Not Smart for Dad to Curse Mom Out at Kids’ School
By Snyder & Sarno on November 16, 2015
A woman, whose divorce was still in process, had a civil restraints against her husband to prevent him from communicating with her, apart from texts or emails about their children. Regardless, her husband angrily confronted her at a school event last September. He used profane language and called her inappropriate names in front of other parents who were also attending the event at the school. Additionally, the husband had recently sent the wife hundreds of texts that had nothing to do with the children. In these texts, he used crude and foul language.
At a hearing in M.G. v. S.R.G. that landed the husband with a final restraining order (FRO), the judge found that the purpose of sending all the inappropriate texts was to harass, annoy, and upset the wife. On top of this finding, the judge also found that the husband had physically assaulted the wife only two months prior. He had attempted to strangle her, and he hit her in the head repeatedly. He threatened to kill her if he took the kids away from him during the divorce. The judge found the wife’s testimony to be credible as she detailed ten years of physical and verbal abuse during the marriage.
After placing much greater credibility on the wife than on the husband, the judge looked to the two-prong test set forth in Silver v. Silver to determine if an act warrants a restraining order: “First, the judge must determine whether the plaintiff has proven, by a preponderance of the credible evidence, that one or more of the predicate acts set forth in N.J.S.A. 2C:25-19a has occurred . . . . The second inquiry, upon a finding of the commission of a predicate act of domestic violence, is whether the court should enter a restraining order that provides protection for the victim.”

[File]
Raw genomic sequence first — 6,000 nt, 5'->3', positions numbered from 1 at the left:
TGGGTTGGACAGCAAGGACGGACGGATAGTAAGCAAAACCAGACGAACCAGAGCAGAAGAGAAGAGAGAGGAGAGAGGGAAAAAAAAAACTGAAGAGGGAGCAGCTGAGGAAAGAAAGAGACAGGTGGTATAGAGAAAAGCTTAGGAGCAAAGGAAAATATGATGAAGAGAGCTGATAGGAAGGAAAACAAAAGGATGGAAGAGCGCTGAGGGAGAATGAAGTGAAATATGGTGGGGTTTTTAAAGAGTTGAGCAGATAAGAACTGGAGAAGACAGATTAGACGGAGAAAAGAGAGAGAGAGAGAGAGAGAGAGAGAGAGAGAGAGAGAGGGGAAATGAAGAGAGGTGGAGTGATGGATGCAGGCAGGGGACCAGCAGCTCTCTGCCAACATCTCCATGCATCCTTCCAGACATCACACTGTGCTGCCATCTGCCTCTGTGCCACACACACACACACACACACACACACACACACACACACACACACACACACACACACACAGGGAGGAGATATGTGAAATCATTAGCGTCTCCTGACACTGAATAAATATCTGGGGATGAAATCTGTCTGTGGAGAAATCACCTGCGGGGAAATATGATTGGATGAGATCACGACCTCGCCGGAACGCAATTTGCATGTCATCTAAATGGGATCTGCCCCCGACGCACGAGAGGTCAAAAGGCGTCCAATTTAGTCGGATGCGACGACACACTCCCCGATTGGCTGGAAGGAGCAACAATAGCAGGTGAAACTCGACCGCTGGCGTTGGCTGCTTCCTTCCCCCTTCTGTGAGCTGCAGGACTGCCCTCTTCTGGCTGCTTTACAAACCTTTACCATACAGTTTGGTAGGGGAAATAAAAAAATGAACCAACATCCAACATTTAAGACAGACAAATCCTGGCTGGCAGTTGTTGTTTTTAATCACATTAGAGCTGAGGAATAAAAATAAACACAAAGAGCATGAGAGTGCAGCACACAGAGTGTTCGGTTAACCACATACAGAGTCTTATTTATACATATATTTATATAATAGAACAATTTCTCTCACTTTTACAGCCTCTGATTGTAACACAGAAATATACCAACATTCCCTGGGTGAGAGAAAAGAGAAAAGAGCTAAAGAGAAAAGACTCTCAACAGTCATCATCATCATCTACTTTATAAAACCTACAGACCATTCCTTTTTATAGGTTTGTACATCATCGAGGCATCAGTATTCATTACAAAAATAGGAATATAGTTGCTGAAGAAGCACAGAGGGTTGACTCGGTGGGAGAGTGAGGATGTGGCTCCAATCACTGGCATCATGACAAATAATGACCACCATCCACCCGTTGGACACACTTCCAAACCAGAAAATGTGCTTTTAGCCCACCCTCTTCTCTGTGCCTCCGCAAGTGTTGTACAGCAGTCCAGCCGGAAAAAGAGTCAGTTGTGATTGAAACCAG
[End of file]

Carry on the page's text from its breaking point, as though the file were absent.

Harassment is one of the fourteen predicate acts that constitutes domestic violence listed in the statute, and the trial judge believed that the husband had harassed his wife. Additionally, the judge ruled that in light of the husband’s past history of domestic violence and the present abuse at issue, the wife’s fear of him was justifiable and required a restraining order to protect her from present and future domestic violence.
The husband appealed the entry of the FRO against him. He claimed that the judge did not adequately show that his behavior constituted harassment, nor did she show that a restraining order was necessary. The New Jersey Appellate Division found his appeal to be without merit, saying that the trial judge’s factual findings and legal conclusions were correct.
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